Heavy snowfall in northwestern Canada left thousands without power

Kerri Ann Snyder Schloz woke up to this view in the Porter Creek neighbourhood of Whitehorse Sunday morning. (Submitted by Kerri Scholz)
About 5,500 residents in southern Yukon, northwestern Canada, lost power after a heavy snowfall Saturday night that caused trees to fall on power lines.

Marsh Lake was the hardest hit, but power was out “all over,” said Jay Massie, manager of ATCO Electric Yukon, “from Teslin to Tagish, Carcross out to Deep Creek and west towards Haines Junction.”

Some people were without power for more than 24 hours. Massie said utility crews worked through the night on Sunday to restore electricity, getting everyone’s power restored by about 10 a.m. Monday.

Massie said heavy, wet snow clung to trees, causing them to break and fall onto high-voltage main lines and lines to individual homes. He said they had “all hands on deck” with their crews as well as contractors working to clear and repair lines.

According to environment Canada, 16 cm of snow fell at the Whitehorse airport. The average snowfall for October is 18.6 cm, meaning the city got nearly a full month’s worth of snow in a single day.

Marianna Berko snapped this photo near the Crestview neighbourhood in Whitehorse after she lost power at her home. (Submitted by Marianna Berko)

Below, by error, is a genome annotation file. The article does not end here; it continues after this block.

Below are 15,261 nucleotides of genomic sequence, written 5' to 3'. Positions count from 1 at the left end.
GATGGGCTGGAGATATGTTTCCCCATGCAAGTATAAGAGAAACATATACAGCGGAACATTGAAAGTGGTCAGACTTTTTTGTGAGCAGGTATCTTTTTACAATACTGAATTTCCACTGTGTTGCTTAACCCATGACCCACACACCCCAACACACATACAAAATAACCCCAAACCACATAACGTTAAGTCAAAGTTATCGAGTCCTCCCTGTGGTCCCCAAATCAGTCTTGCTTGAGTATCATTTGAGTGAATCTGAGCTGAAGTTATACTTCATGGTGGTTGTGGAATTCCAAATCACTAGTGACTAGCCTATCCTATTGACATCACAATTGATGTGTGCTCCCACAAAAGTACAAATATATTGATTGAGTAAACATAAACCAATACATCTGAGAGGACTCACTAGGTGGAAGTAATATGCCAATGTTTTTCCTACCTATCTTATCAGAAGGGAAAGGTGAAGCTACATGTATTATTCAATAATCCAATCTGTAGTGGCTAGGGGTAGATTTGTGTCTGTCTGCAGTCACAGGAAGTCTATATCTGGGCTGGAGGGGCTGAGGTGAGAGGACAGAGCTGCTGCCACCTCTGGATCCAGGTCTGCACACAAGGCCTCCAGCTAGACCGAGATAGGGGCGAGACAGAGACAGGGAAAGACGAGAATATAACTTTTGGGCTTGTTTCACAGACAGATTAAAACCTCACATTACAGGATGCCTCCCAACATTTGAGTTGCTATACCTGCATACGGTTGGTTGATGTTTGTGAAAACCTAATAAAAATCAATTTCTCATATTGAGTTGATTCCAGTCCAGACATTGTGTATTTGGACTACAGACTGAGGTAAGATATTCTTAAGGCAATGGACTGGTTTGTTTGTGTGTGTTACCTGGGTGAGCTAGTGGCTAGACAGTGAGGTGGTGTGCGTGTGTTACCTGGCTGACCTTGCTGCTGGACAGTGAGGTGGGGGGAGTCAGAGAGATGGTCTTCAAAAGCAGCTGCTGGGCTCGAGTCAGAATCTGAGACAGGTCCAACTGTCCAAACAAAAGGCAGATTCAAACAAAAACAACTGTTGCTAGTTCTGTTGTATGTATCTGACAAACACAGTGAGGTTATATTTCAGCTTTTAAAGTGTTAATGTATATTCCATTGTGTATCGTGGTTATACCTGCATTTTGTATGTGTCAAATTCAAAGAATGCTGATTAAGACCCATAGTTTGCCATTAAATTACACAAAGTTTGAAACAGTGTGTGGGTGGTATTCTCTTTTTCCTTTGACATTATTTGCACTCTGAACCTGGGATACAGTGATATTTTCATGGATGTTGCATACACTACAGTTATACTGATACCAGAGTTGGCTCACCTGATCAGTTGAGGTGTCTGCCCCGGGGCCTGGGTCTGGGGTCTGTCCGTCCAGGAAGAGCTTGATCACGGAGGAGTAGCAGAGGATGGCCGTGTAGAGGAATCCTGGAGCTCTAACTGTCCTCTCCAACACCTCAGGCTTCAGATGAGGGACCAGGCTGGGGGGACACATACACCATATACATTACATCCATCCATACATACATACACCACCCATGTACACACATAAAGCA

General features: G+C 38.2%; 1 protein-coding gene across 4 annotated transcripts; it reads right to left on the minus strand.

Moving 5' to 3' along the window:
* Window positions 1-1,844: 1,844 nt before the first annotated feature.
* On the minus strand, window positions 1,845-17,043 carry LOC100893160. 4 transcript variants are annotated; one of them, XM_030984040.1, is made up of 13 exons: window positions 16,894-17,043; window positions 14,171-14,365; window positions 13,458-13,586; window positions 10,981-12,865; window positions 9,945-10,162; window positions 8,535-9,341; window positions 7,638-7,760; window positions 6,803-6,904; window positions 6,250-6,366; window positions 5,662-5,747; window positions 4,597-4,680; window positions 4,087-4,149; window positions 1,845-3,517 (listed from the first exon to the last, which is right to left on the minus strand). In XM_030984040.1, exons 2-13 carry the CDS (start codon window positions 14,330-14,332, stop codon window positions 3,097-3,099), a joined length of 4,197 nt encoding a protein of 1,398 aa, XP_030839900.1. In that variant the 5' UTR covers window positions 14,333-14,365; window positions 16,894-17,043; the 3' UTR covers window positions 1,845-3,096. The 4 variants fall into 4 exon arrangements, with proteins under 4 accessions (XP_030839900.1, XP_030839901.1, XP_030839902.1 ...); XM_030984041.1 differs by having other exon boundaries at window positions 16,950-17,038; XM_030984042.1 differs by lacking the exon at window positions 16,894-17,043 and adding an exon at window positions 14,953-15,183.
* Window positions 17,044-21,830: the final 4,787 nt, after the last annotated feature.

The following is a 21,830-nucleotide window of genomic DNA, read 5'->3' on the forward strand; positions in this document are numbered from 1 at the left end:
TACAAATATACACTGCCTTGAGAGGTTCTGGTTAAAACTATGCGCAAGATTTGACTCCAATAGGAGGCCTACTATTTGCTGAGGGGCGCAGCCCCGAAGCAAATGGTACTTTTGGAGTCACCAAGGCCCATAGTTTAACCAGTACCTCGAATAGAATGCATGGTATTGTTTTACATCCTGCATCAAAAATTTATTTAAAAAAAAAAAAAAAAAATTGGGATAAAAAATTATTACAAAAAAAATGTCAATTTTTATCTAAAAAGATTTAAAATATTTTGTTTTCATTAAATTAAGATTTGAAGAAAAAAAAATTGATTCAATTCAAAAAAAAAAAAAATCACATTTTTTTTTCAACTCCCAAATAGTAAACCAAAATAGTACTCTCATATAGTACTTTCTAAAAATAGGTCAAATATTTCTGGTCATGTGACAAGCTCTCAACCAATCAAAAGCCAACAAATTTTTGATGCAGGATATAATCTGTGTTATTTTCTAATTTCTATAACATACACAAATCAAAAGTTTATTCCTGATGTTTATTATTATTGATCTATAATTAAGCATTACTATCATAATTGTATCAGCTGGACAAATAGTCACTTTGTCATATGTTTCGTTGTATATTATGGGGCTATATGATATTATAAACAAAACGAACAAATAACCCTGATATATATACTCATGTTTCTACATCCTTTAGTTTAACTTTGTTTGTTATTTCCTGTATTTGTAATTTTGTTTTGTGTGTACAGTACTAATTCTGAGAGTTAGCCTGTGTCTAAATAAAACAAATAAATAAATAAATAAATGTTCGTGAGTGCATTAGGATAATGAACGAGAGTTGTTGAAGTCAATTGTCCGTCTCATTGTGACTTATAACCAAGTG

Massie said property owners should look out for leaning and dead trees, which may cause problems in the future.

“Give us a call anytime … and we’ll come to have a look and fix those up,” he said.

Massie also encouraged residents to have emergency kits to help keep them safe for 72 hours.

“It’s not going to get your lights on any faster, but it is going to be helpful until we get there.”

Related stories from around the North:

Canada: Bizarre winter weather in South caused by changes in atmosphere, not sea-ice loss: study, CBC News

Finland: Snowfall in central, eastern Finland makes roads slippery, Yle News

Russia: A hot summer across the Arctic, Russian meteorological institute says, The Independent Barents Observer

United States: Heat stress that caused Alaska salmon deaths a sign of things to come, scientist warns, CBC News

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